Monday, April 27, 2015

Upcoming data speakers on UW Campus

Several upcoming speakers on the UW campus will be of interest to local data folks:
  • Tuesday, April 28 @ 1:30, Data Science Studio, 6th floor Physics/Astronomy Tower. Tony Hey will speak on Physics and Computing: Open Science Decoded. Abstract: "The talk will start with the OSTP memo on open access, and then go on to discuss executable papers and best practice for reproducibility of computational physics research. After looking at computing for Big Physics (e.g. the ATLAS collaboration at the CERN LHC), for Medium-scale Physics (with the UK's Collaborative Computational Projects), and for Long Tail Physics, the paper ends with some comments about open source, scientific software quality and career paths for scientific software developers."
  • Wednesday, April 29 @ 2pm, Allen Auditorium, Allen Library. Data Librarian Jenny Muilenburg will address Data Management Plans: Reading, Writing, and Sharing. Topics will include some of the different agency requirements around DMPs, some local resources to help create DMPs, and some examples from different disciplines.
  • Wednesday, April 29 @ 3:30pm, Data Science Studio. Cesar Hidalgo from the MIT Media Lab, Why Information Grows: The Evolution of Order, from Atoms to Economies. Abstract: "The universe is made of energy, matter and information; but information is what makes the universe interesting. Without information, the universe would lack the shapes, structures, and order that gives the universe both its beauty and complexity. But where does information comes from and what are the natural, social, and economic mechanisms that help information grow? In this talk I will describe the growth of physical order—or information—from atoms to economies by explaining the physical mechanisms that allow order to exist, and the social and economic mechanisms that allow order to prevail in our society and economy."
  • Tuesday, May 5 @ 4pm, Data Science Studio. There will be an Integrative Graduate Education and Research Traineeship (IGERT)Info Session and Reception, useful for those wanting to know more about the Big Data IGERT PhD fellowship or the PhD program. Brief presentations from several IGERT students on current research will be features, as well as a Q&A session.



Monday, April 13, 2015

Data Management Plan Learning Session: 4/29, 2-3:30pm

On Wednesday, April 29, data librarian Jenny Muilenburg will lead a learning session titled "Data Management Plans: Reading, Writing and Sharing," from 2-3:30pm in the Allen Auditorium (Allen Library, University of Washington). During this 90 minutes, attendees will spend time learning about the different disciplinary and/or agency requirements for data management plans (DMPs), and will look at some examples from different disciplines. Tools and resources available to UW patrons will also be introduced, including DMP consults by librarians and DMPTool.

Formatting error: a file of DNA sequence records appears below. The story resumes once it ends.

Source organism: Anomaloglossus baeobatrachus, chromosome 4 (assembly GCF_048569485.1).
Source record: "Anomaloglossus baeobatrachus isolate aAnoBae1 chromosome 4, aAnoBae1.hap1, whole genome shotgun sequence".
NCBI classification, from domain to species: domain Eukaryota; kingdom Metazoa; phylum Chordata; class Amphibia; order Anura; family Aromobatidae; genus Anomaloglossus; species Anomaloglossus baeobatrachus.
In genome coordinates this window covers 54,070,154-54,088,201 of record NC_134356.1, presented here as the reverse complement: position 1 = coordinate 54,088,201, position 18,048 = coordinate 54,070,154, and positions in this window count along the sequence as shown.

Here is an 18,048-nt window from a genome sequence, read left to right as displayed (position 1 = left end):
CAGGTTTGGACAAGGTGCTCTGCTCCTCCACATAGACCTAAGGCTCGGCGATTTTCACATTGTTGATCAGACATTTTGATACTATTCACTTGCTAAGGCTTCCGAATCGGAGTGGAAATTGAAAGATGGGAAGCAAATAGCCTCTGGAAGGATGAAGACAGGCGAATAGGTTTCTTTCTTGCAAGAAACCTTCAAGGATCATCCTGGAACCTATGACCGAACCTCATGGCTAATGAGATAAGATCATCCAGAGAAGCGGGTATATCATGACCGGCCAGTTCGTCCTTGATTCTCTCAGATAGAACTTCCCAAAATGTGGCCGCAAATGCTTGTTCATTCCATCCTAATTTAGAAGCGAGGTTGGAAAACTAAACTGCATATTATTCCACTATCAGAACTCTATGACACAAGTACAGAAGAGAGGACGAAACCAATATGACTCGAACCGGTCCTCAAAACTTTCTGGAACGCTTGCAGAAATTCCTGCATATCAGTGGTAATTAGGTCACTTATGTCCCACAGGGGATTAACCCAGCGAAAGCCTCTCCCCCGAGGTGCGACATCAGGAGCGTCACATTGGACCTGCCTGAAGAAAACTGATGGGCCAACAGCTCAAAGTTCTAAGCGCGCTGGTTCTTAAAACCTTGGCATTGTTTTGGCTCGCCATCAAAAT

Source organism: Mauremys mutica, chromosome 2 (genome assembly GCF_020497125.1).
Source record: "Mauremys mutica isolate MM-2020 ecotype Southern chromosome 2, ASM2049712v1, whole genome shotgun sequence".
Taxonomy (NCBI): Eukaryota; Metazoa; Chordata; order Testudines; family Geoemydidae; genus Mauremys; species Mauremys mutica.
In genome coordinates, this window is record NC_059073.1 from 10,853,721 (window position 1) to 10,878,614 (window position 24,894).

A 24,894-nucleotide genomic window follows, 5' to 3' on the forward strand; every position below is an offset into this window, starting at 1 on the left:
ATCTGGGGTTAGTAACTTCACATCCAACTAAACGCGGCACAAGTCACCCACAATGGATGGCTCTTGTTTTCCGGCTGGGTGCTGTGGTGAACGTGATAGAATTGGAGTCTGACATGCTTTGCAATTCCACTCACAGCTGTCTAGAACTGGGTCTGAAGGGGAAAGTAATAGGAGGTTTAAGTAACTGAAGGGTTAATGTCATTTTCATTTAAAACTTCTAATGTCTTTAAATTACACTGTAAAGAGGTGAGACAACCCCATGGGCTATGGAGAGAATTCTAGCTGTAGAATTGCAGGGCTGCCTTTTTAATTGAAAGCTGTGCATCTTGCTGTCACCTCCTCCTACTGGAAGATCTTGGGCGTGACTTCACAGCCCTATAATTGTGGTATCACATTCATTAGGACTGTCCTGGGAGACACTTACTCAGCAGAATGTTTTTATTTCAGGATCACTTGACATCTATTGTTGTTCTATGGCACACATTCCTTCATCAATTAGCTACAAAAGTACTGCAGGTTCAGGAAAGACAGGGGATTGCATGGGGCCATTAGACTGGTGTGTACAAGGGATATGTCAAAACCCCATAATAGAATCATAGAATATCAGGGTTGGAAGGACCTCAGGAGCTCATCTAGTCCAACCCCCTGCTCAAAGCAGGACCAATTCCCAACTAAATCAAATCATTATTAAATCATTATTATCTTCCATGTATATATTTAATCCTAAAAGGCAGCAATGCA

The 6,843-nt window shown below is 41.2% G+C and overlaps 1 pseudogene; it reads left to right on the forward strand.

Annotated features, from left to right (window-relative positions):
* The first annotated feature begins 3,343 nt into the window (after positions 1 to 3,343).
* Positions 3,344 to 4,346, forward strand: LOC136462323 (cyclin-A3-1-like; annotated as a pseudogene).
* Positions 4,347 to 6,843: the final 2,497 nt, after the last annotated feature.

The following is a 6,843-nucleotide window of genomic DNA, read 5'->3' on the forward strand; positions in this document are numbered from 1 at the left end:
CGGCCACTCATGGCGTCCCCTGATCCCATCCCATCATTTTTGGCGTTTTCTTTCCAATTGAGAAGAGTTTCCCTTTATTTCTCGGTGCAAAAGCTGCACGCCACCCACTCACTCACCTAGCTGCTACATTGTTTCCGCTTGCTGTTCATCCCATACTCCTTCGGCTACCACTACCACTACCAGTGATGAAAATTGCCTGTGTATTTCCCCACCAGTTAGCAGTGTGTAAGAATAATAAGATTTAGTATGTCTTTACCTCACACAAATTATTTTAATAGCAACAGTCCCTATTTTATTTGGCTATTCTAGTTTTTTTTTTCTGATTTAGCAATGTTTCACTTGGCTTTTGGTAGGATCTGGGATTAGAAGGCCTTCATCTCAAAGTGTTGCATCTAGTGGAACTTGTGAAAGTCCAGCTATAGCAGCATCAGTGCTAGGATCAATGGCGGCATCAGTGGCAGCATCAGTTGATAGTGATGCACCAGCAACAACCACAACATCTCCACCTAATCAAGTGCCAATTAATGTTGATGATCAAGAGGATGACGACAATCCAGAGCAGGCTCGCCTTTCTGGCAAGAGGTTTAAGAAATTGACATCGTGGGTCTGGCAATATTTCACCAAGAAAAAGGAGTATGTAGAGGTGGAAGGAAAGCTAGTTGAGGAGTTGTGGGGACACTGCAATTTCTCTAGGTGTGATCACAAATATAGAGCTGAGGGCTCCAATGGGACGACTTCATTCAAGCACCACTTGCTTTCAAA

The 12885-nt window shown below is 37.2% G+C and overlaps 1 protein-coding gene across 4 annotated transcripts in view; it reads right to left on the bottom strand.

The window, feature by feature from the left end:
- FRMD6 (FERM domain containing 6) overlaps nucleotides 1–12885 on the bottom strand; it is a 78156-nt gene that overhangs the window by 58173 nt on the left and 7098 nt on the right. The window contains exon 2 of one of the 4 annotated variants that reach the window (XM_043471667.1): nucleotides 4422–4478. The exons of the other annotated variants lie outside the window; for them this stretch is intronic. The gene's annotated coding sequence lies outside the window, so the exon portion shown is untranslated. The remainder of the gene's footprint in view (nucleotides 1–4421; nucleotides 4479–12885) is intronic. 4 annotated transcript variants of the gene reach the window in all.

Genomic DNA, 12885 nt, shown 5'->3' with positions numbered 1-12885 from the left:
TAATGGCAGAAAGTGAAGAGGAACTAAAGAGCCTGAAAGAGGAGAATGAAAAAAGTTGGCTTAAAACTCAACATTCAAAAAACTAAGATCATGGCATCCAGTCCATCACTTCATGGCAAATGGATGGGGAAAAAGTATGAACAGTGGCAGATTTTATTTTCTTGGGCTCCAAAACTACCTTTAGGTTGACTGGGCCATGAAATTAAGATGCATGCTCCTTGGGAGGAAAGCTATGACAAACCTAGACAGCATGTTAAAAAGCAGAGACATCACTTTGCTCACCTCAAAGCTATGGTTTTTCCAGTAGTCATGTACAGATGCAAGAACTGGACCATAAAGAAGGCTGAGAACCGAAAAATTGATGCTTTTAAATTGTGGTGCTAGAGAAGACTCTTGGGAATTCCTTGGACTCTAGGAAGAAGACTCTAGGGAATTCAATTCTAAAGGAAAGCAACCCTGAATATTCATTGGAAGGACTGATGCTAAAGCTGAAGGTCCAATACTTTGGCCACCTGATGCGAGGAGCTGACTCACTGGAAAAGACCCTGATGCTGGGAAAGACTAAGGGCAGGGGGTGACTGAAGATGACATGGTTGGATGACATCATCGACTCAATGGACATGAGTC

If you're unfamiliar with data management plans (or research data management in general), these very short videos from the University of Minnesota are a great introduction, and will be good preparation for the session.

This workshop is the last in a series began last fall. The first two were "Data Librarianship: Skills and Definitions," and "Archives & Repositories." See the workshop links here: http://staffweb.lib.washington.edu/units/Research-data-services/news/monday-april-20-2-3-30pm-data-management-plans-reading-writing-and-sharing.

Thursday, April 2, 2015

Responses to NSF's (and Other Agencies') OSTP Response (Got That?)

Last month, the National Science Foundation released a report titled "Today's Data, Tomorrow's Discoveries: Increasing Access to the Results of Research Funded by the National Science Foundation." (We summarized yhehighlights in our blog post on March 18, 2015.) This plan is the first piece of the NSF goal to provide increased public access to NSF research outputs; more from NSF is expected this month.

There was a flurry of twitter-tivity following the report's release; you can follow the continued discussion via the hashtag #OSTPresp. You'll also be able to follow a discussion about other agencies' OSTP responses that were released in the few weeks prior to the NSF report. After several agencies updated or released new policies in close succession, Amanda Whitmire at Oregon State University updated her libguide describing Federal Public Access Plans, and also created a crowd-sourced document to keep track of agencies and their plans, available here: http://bit.ly/FedOASummary. Primarily maintained by academic library-based data specialists, the document is open to additions and edits, which will help everyone stay current as new plans come out (and old ones are edited). The document includes whether an agency's policy covers data as well as traditional research outputs, embargoes, data management plan (DMP) details, preferred repositories (if stated), and more.

The UW Libraries has created a simplified version of this document that is geared toward whether agencies have DMP requirements and what their preferred repository is, with an intended audience that is not in the librarian world. Here you'll find a list of agency requirements, where data and articles are made available, and whether or not there's a DMP requirement. It's a little easier for the layperson to digest than the full list, and can be helpful in presenting this information to faculty and researchers.

Continue to watch twitter and this blog for further information about OSTP responses and what they mean for researchers. And feel free to add anything we've missed in the comments.